Liz Truss’ short-lived proposal to repeal the 2017 and 2021 off-payroll working rules was met with a collective sigh of relief from the market. It felt as though the pressure of the last few years had been lifted, along with this barrier to the engagement of flexible workers.
The pressure is now back on, but there are lessons we can learn from this temporary relief.
Reasons for repeal. Key statements from Liz Truss and Kwasi Kwarteng reveal two motivations for the repeal: unfair tax bills “wrongly clobbering genuine self-employed tradesmen” (Truss) and a need to remove “unnecessary complexity and cost for many businesses” (Kwarteng).
Despite HMRC responses to three separate independent reviews of the changes — by the House of Lords Finance Bill Sub-Committee, the House of Commons Public Accounts committee and the National Audit Office — this was the first admission by the government that the new rules weren’t working as they should. At last, it seemed as if the Treasury was listening.
Removing barriers to engagement. The flexible workforce is an essential resource — allowing businesses to deliver projects that require additional resource or specific expertise, filling gaps without long-term financial commitment and supporting rapid business growth. Unlocking this workforce is vital to the health and growth of the economy.
It follows that the purpose of the off-payroll working rules should be to facilitate engagement within a compliant and fair tax framework rather than creating a barrier for businesses.
Managing complexity. Perhaps the biggest barrier to engagement is the requirement to make accurate employment status determinations. While some contractual arrangements might appear obvious, we know that many fall into a complex grey area where precedents from case law must be applied.
The process of making the determinations is time consuming and involves collaboration between all parties. Yet it is imperative to get it right to avoid the risk of tax liabilities further down the line. Given the Treasury’s expectations to recoup £1-2bn a year from the IR35 reforms, we can assume that HMRC enforcement will be aggressive in the coming years, although it should be noted that the majority of this tax yield will come from compliance with the rules rather than fines and penalties punishing non-compliance.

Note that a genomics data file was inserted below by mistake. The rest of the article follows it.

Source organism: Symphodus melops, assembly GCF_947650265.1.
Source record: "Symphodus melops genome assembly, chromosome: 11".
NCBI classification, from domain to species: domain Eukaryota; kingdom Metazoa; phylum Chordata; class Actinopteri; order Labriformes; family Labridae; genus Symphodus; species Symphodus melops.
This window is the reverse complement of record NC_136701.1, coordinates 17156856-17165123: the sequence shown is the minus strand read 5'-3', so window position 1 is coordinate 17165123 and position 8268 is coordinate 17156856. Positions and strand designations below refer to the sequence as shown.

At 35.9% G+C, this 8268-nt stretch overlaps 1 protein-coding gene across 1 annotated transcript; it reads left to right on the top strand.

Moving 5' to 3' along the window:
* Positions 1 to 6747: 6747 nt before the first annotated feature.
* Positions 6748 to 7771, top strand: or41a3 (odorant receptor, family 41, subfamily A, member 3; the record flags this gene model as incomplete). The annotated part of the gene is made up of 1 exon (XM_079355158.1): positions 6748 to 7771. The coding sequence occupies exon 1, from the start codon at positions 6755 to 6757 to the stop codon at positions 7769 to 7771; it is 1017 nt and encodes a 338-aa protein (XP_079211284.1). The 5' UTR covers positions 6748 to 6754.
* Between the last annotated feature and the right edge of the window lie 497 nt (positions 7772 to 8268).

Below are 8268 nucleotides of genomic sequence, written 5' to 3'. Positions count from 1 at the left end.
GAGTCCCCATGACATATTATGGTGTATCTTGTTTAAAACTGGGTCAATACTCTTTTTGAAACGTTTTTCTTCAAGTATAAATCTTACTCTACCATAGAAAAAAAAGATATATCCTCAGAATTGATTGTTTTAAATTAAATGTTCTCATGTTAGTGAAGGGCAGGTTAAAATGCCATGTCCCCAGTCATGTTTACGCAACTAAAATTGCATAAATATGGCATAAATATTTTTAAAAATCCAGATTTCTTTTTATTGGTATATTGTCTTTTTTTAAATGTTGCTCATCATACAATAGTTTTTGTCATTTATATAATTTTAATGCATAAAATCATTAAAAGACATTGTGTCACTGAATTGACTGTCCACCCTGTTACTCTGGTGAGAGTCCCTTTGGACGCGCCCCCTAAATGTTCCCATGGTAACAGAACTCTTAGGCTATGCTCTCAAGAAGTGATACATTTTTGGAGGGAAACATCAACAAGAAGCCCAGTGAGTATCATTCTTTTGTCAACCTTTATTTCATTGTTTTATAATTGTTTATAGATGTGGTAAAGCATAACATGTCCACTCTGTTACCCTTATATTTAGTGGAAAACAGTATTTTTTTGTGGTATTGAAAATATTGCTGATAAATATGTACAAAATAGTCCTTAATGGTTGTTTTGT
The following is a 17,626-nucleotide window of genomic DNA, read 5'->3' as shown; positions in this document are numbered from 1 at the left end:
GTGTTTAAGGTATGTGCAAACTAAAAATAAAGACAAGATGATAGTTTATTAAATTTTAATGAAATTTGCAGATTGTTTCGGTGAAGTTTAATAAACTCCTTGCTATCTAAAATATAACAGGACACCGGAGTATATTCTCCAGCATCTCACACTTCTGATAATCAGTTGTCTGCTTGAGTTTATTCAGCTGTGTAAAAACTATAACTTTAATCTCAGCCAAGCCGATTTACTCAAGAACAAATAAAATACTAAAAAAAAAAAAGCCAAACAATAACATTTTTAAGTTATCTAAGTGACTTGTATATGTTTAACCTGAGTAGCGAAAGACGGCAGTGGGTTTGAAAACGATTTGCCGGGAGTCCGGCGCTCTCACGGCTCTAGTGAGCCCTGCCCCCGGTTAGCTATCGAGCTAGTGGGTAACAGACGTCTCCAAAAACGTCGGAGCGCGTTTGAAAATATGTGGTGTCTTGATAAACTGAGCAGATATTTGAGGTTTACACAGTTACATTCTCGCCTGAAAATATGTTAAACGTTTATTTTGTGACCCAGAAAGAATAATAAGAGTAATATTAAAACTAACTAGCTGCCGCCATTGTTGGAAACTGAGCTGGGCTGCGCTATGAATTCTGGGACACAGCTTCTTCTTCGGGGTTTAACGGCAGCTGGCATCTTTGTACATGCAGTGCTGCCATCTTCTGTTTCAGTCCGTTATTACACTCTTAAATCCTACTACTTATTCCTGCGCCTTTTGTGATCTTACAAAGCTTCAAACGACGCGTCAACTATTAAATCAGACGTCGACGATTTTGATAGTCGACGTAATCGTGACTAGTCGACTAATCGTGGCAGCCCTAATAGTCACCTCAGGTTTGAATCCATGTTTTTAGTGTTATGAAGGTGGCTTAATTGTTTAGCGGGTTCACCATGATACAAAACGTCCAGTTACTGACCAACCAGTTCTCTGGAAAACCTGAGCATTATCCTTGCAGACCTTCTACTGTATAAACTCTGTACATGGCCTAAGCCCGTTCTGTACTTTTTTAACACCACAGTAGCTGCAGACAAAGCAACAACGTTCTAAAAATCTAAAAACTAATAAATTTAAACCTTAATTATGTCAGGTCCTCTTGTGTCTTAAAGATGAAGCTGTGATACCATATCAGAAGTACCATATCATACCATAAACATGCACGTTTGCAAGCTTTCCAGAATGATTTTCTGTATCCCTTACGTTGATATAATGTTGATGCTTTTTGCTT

In the long term, there are ways in which the rules could be amended to provide clearer guidelines, but in the short term, agencies and hirers can overcome this barrier by putting their own robust systems and processes in place for managing their responsibilities.
Many agencies and hirers have already invested in these systems to meet their new responsibilities, freeing them up to engage workers as required. For those that haven’t done this, now is the time.
Wrongful determinations. Many contractors feel they have been wrongfully deemed to fall inside IR35. This means working under PAYE, with National Insurance and Income Tax will deducted from take-home pay.
For this reason, most skilled and experienced contractors will actively seek work outside of IR35 through a limited company which offers better take-home pay and more autonomy. Hirers and agencies that can offer these roles in confidence will be able to continue to secure the talent they need.
To improve the system, the government should explore what can be done to manage contractor appeals fairly and with minimum disruption to the businesses responsible.
Let’s talk about umbrellas. For contractors forced to work inside IR35, whether rightfully or wrongfully, umbrella companies currently provide the most suitable structure for employment while maintaining flexibility. However, the market remains unregulated and there are clear issues with some providers. From tax avoidance and payroll disputes to funding challenges and disagreements over how to manage holiday pay, there are many reputational risks for agencies and hirers when it comes to finding the right umbrella partner.
Confidence can be found by working with reputable partners who subscribe to professional standards of practice and ensuring that they can evidence the practices they are required to follow.
It is clear that the off-payroll rules are not working as they should, but rather than another review, we just need the government to take heed of the advice they have already been given. In the meantime, agencies and end hirers must do what they can to manage the current complexity compliantly while ensuring that they continue to attract the talent that they need.